Study: Athletes endorsing unhealthy food, drinks
Researchers: Kids between 12 and 17 targeted most
A majority of the food and beverages being endorsed by high-profile athletes are for sports drinks, soft drinks and fast food, according to a new study.
Yale University researchers looked 100 professional athletes, the products they endorse, and how often kids are exposed to their ads. Researchers selected the athletes based on "Bloomberg Business Week's 2010 Power 100" report.
Results show nearly 80 percent of the food in advertisements endorsed by athletes were energy-dense and nutrient-poor and 93 percent of the advertised drinks had all calories coming from added sugar.
"We're spending a lot of our time educating kids on the importance of drinking health beverages and eating healthy," said Cleveland Clinic dietician Laura Jeffers, who was not involved in the study. "When high-profile athletes are endorsing things that may not be as healthy, it is a mixed message for the kids."
Pro football player Peyton Manning and basketball star LeBron James endorsed the most energy-dense, nutrient-poor products in 2010. Researchers say kids between the ages of 12 and 17 saw the most athlete-endorsed food and beverage brand commercials. They think athletes should be aware of the health value of the products they endorse.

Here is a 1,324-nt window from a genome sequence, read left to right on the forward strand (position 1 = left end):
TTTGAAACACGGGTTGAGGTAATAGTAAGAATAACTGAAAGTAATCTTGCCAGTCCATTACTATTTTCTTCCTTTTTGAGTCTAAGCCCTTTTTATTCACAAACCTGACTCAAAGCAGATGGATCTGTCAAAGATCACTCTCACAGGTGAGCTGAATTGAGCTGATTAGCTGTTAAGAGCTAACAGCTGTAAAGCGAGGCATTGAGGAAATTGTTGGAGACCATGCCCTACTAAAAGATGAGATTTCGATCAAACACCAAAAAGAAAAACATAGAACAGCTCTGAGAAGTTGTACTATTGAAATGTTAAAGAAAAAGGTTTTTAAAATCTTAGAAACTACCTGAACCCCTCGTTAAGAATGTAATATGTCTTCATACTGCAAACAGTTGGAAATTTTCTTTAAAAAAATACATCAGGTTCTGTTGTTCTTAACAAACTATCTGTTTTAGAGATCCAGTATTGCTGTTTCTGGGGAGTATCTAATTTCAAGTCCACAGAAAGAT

"I think it's important for kids to realize that to be able to perform at your best, you have to eat a healthy diet," Jeffers said. "So there are sports players that may not eat pizza or they may drink pop, but it's on occasion and in order for them perform at that level they have to eat healthy."
A sports marketing expert says bashing food endorsements is unfair, because opinions among some nutritionists have been known to shift.
The study is published in the journal "Pediatrics."
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